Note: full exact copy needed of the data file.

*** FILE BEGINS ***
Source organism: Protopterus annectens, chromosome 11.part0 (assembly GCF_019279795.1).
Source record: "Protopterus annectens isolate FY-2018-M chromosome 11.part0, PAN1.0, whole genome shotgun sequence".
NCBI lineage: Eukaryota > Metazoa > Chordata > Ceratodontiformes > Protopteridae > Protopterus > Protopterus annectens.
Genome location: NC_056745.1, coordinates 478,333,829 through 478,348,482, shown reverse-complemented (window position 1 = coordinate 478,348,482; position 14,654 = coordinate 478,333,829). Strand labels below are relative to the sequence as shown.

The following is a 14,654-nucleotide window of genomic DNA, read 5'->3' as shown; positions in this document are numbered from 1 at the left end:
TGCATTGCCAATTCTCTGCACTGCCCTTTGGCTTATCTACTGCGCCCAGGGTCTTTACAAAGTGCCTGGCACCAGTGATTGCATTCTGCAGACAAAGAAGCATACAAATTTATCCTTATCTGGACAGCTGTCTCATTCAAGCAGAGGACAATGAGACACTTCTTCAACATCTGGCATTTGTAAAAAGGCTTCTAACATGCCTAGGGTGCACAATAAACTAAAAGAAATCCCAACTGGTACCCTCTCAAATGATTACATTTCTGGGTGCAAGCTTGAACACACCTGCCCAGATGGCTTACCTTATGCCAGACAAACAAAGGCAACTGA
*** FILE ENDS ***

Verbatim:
Source organism: Protopterus annectens, chromosome 11.part0 (assembly GCF_019279795.1).
Source record: "Protopterus annectens isolate FY-2018-M chromosome 11.part0, PAN1.0, whole genome shotgun sequence".
NCBI lineage: Eukaryota > Metazoa > Chordata > Ceratodontiformes > Protopteridae > Protopterus > Protopterus annectens.
Genome location: NC_056745.1, coordinates 478,333,829 through 478,348,482, shown reverse-complemented (window position 1 = coordinate 478,348,482; position 14,654 = coordinate 478,333,829). Strand labels below are relative to the sequence as shown.

The following is a 14,654-nucleotide window of genomic DNA, read 5'->3' as shown; positions in this document are numbered from 1 at the left end:
TGCATTGCCAATTCTCTGCACTGCCCTTTGGCTTATCTACTGCGCCCAGGGTCTTTACAAAGTGCCTGGCACCAGTGATTGCATTCTGCAGACAAAGAAGCATACAAATTTATCCTTATCTGGACAGCTGTCTCATTCAAGCAGAGGACAATGAGACACTTCTTCAACATCTGGCATTTGTAAAAAGGCTTCTAACATGCCTAGGGTGCACAATAAACTAAAAGAAATCCCAACTGGTACCCTCTCAAATGATTACATTTCTGGGTGCAAGCTTGAACACACCTGCCCAGATGGCTTACCTTATGCCAGACAAACAAAGGCAACTGA